Tuesday, February 6, 2018

Grammar in the writing center

Lori Salem, a college writing-center director, points to one more way in which higher education reproduces economic and social inequality: “the very students who are most likely to visit the writing center are the ones who are least likely to be served by our traditional pedagogical practices.” One problem with those practices: writing centers typically treat matters of grammar and usage as “lower order” concerns.

The Chronicle of Higher Education has placed its interview with Salem behind the paywall. But here is an excerpt from Salem’s 2016 paper “Decisions . . . Decisions: Who Chooses to Use the Writing Center?”:

Treating grammar/correctness as a “lower order” or “later order” concern means that frequently we do not address grammar much (or at all) in our tutoring sessions. For privileged students who grew up in homes where a white, middle-class version of English was spoken, this approach might be okay. But affecting a genteel disregard for grammar concerns makes no sense if we are working with English language learners, with students who spoke a less-privileged version of English at home, or with any student who feels anxious about grammar. If we regularly dismiss or defer (“later”) students’ questions about grammar, this doesn’t make those questions go away, nor does it fundamentally alter the terms on which grammar is understood in the university or in society. It simply leaves students up to their own devices to deal with those questions.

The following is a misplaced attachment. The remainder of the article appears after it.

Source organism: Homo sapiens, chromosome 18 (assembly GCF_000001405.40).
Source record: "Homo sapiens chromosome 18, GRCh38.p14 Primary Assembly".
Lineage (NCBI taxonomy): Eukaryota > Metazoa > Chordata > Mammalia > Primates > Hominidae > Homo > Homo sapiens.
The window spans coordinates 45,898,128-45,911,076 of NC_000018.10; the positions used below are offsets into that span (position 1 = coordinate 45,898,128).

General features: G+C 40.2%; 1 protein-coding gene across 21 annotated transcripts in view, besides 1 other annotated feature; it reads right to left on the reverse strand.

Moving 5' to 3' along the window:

I’m reminded once again of Bryan Garner’s observation: “Standard English: without it, you won't be taken seriously.” To dismiss or defer a student’s questions about grammar is to do that student a disservice.

A related post
W(h)ither grammar

[The quotation in this post’s first sentence is from the 2016 paper. The distinction between “higher order” and “lower order” concerns appears to originate in Thomas J. Reigstad and Donald A. McAndrew’s Training Tutors for Writing Conferences (Urbana, IL: National Council of Teachers of English, 1984): “After tutors have addressed the higher order concerns [thesis, tone, organization, development], they turn to LOCs [lower order concerns], concerns that deal with units of sentence length or smaller. The emphasis shifts from the draft as a whole to sentence structure, punctuation, usage, and spelling.”]

comments: 0